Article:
President Barack Obama says he boosted the gay rights movement.

In a profile with Time declaring Obama its “person of the year,” the president took partial credit for the progress made on LGBT issues in the past 4 years.

“One of the things that I'm very proud of during my first four years is I think I've helped to solidify this incredibly rapid transformation in people's attitudes around LGBT issues – how we think about gays and lesbians and transgender persons,” Obama said. “A lot of that just has to do with the fact that if you talk to Malia [Obama], the idea of making an anti-gay remark at her school is just unimaginable. They just don't get that.”

“For all the divisions that you read about in our politics – and many of them are real and powerful – the truth is, is that we have steadily become a more diverse and tolerant country that embraces people's differences, and respects people who are not like us. And that's a profoundly good thing. That's one of the strengths of America. It was hard-fought. And there's been the occasional backlash, and this is not to argue that somehow racism or sexism or homophobia are going to be eliminated or ever will be eliminated. It is to argue that our norms have changed in a way that prizes inclusion more than exclusion.”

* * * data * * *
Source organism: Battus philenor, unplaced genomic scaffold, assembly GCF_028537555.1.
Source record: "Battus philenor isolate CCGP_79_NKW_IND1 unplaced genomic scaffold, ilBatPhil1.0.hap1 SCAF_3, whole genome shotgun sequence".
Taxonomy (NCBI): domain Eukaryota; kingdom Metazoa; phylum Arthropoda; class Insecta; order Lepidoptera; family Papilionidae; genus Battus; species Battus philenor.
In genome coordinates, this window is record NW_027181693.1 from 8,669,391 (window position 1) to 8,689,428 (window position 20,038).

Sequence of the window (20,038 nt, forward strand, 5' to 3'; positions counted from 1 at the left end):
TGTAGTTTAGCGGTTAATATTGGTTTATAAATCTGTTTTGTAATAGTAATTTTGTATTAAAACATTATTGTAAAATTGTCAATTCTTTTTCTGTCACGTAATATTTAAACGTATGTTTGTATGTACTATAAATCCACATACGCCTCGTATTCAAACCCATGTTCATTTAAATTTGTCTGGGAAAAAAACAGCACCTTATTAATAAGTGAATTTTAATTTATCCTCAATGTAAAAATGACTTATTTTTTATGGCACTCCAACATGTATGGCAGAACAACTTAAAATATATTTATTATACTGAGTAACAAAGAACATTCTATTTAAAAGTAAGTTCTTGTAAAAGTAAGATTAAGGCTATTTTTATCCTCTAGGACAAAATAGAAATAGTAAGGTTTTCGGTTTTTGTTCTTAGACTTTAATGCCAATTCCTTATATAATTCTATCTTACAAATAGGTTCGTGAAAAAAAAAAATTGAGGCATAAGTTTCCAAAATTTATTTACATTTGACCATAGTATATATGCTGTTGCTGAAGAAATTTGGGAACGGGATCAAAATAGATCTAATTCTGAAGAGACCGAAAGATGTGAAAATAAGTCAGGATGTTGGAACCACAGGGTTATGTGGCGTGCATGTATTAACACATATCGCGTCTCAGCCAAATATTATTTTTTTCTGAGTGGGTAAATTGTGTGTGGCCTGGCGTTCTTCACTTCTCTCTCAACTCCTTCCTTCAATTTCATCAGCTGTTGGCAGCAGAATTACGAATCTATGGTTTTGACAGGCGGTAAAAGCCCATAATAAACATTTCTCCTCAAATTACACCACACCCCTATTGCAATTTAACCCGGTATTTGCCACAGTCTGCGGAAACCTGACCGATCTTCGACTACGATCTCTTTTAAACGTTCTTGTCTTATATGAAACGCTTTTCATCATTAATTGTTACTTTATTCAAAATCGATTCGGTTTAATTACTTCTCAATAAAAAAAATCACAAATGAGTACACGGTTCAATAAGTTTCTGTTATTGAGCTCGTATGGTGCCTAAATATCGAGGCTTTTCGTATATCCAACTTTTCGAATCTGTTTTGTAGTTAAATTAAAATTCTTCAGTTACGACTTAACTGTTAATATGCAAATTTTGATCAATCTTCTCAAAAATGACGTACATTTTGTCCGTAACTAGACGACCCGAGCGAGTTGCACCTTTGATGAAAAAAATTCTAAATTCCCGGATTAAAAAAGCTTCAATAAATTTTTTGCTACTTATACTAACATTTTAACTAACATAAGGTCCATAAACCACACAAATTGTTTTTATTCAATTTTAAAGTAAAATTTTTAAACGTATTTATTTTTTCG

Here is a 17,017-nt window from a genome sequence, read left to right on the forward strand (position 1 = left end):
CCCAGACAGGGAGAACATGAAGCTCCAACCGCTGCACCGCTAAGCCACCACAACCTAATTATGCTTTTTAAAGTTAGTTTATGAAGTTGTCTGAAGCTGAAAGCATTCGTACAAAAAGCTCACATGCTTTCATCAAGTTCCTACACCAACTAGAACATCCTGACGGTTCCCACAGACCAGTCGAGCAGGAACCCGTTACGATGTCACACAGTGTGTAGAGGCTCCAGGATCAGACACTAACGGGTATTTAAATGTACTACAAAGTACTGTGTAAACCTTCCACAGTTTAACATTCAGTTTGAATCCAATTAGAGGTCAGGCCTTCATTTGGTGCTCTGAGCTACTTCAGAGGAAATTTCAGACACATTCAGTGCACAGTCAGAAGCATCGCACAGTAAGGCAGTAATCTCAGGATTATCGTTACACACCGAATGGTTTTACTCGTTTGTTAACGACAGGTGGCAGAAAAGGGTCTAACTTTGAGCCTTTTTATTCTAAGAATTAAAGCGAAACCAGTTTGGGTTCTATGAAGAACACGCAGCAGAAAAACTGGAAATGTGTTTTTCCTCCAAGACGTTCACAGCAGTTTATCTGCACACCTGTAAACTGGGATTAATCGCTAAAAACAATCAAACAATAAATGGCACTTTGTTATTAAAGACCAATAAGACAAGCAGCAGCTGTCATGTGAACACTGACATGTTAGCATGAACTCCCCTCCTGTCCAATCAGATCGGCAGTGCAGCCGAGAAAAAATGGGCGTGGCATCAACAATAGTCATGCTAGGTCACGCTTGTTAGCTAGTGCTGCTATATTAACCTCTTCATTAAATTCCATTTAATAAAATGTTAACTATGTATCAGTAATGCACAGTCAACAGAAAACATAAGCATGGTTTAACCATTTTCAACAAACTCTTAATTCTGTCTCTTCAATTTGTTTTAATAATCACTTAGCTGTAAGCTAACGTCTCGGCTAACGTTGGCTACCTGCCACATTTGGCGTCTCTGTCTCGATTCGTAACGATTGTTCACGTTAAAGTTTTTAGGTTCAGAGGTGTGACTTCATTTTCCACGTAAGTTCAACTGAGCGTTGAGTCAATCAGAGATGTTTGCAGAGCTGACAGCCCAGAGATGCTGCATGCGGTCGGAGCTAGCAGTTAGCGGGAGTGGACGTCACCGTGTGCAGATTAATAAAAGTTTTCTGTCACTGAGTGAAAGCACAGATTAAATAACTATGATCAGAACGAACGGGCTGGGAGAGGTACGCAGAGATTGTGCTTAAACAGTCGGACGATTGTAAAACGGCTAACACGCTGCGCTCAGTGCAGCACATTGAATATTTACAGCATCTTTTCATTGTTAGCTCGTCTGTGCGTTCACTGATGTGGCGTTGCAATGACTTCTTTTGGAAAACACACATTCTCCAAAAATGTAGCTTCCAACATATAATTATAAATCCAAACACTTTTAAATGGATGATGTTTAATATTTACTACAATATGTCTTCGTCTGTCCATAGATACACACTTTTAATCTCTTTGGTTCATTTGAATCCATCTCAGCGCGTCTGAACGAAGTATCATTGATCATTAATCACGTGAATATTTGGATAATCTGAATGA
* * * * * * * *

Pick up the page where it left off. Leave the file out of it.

“And I do think that my eight years as President, reflecting those values and giving voice to those values, helps to validate or solidify that transformation, and I think that's a good thing for the country.”